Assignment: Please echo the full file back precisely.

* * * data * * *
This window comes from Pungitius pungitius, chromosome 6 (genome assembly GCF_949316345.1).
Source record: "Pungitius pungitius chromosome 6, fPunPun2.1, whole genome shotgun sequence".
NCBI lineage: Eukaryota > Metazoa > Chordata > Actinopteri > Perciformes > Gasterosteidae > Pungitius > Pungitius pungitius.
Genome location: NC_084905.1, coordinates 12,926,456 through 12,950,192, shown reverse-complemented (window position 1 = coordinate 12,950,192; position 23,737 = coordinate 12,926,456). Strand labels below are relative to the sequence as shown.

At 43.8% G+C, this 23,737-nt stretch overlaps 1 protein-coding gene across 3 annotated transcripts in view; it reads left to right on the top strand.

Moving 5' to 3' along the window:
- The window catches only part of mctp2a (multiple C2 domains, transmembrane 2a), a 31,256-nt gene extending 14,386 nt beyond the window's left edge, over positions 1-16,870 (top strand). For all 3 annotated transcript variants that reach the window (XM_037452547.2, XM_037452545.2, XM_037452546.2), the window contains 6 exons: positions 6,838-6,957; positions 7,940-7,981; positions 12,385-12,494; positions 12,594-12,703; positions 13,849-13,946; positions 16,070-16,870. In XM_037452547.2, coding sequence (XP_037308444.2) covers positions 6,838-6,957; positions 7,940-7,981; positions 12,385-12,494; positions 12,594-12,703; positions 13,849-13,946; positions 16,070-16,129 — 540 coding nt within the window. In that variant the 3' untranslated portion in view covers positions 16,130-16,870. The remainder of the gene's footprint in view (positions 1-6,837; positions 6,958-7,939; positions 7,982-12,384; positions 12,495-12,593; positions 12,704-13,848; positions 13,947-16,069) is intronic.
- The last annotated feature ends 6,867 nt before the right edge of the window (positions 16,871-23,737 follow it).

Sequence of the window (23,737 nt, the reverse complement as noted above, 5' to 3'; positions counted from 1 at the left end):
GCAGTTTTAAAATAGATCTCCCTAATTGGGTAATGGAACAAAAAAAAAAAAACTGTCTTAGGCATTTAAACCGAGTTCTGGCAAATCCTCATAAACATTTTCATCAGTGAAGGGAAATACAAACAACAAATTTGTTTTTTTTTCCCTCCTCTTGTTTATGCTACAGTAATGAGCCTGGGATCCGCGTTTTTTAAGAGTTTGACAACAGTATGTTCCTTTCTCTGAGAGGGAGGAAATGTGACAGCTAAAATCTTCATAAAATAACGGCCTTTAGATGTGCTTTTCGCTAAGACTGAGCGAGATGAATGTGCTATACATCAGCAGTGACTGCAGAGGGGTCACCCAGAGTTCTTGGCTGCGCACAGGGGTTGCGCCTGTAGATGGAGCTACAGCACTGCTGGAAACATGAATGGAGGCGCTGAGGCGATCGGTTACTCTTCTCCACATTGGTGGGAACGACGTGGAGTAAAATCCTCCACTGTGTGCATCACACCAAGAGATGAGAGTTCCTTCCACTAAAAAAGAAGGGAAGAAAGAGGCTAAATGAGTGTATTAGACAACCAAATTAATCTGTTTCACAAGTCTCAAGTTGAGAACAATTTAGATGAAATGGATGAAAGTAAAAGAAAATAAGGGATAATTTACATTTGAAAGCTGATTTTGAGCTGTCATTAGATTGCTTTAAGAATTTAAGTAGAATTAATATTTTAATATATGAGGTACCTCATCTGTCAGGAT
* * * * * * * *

This window comes from Pungitius pungitius, chromosome 6 (genome assembly GCF_949316345.1).
Source record: "Pungitius pungitius chromosome 6, fPunPun2.1, whole genome shotgun sequence".
NCBI lineage: Eukaryota > Metazoa > Chordata > Actinopteri > Perciformes > Gasterosteidae > Pungitius > Pungitius pungitius.
Genome location: NC_084905.1, coordinates 12,926,456 through 12,950,192, shown reverse-complemented (window position 1 = coordinate 12,950,192; position 23,737 = coordinate 12,926,456). Strand labels below are relative to the sequence as shown.

At 43.8% G+C, this 23,737-nt stretch overlaps 1 protein-coding gene across 3 annotated transcripts in view; it reads left to right on the top strand.

Moving 5' to 3' along the window:
- The window catches only part of mctp2a (multiple C2 domains, transmembrane 2a), a 31,256-nt gene extending 14,386 nt beyond the window's left edge, over positions 1-16,870 (top strand). For all 3 annotated transcript variants that reach the window (XM_037452547.2, XM_037452545.2, XM_037452546.2), the window contains 6 exons: positions 6,838-6,957; positions 7,940-7,981; positions 12,385-12,494; positions 12,594-12,703; positions 13,849-13,946; positions 16,070-16,870. In XM_037452547.2, coding sequence (XP_037308444.2) covers positions 6,838-6,957; positions 7,940-7,981; positions 12,385-12,494; positions 12,594-12,703; positions 13,849-13,946; positions 16,070-16,129 — 540 coding nt within the window. In that variant the 3' untranslated portion in view covers positions 16,130-16,870. The remainder of the gene's footprint in view (positions 1-6,837; positions 6,958-7,939; positions 7,982-12,384; positions 12,495-12,593; positions 12,704-13,848; positions 13,947-16,069) is intronic.
- The last annotated feature ends 6,867 nt before the right edge of the window (positions 16,871-23,737 follow it).

Sequence of the window (23,737 nt, the reverse complement as noted above, 5' to 3'; positions counted from 1 at the left end):
GCAGTTTTAAAATAGATCTCCCTAATTGGGTAATGGAACAAAAAAAAAAAAACTGTCTTAGGCATTTAAACCGAGTTCTGGCAAATCCTCATAAACATTTTCATCAGTGAAGGGAAATACAAACAACAAATTTGTTTTTTTTTCCCTCCTCTTGTTTATGCTACAGTAATGAGCCTGGGATCCGCGTTTTTTAAGAGTTTGACAACAGTATGTTCCTTTCTCTGAGAGGGAGGAAATGTGACAGCTAAAATCTTCATAAAATAACGGCCTTTAGATGTGCTTTTCGCTAAGACTGAGCGAGATGAATGTGCTATACATCAGCAGTGACTGCAGAGGGGTCACCCAGAGTTCTTGGCTGCGCACAGGGGTTGCGCCTGTAGATGGAGCTACAGCACTGCTGGAAACATGAATGGAGGCGCTGAGGCGATCGGTTACTCTTCTCCACATTGGTGGGAACGACGTGGAGTAAAATCCTCCACTGTGTGCATCACACCAAGAGATGAGAGTTCCTTCCACTAAAAAAGAAGGGAAGAAAGAGGCTAAATGAGTGTATTAGACAACCAAATTAATCTGTTTCACAAGTCTCAAGTTGAGAACAATTTAGATGAAATGGATGAAAGTAAAAGAAAATAAGGGATAATTTACATTTGAAAGCTGATTTTGAGCTGTCATTAGATTGCTTTAAGAATTTAAGTAGAATTAATATTTTAATATATGAGGTACCTCATCTGTCAGGAT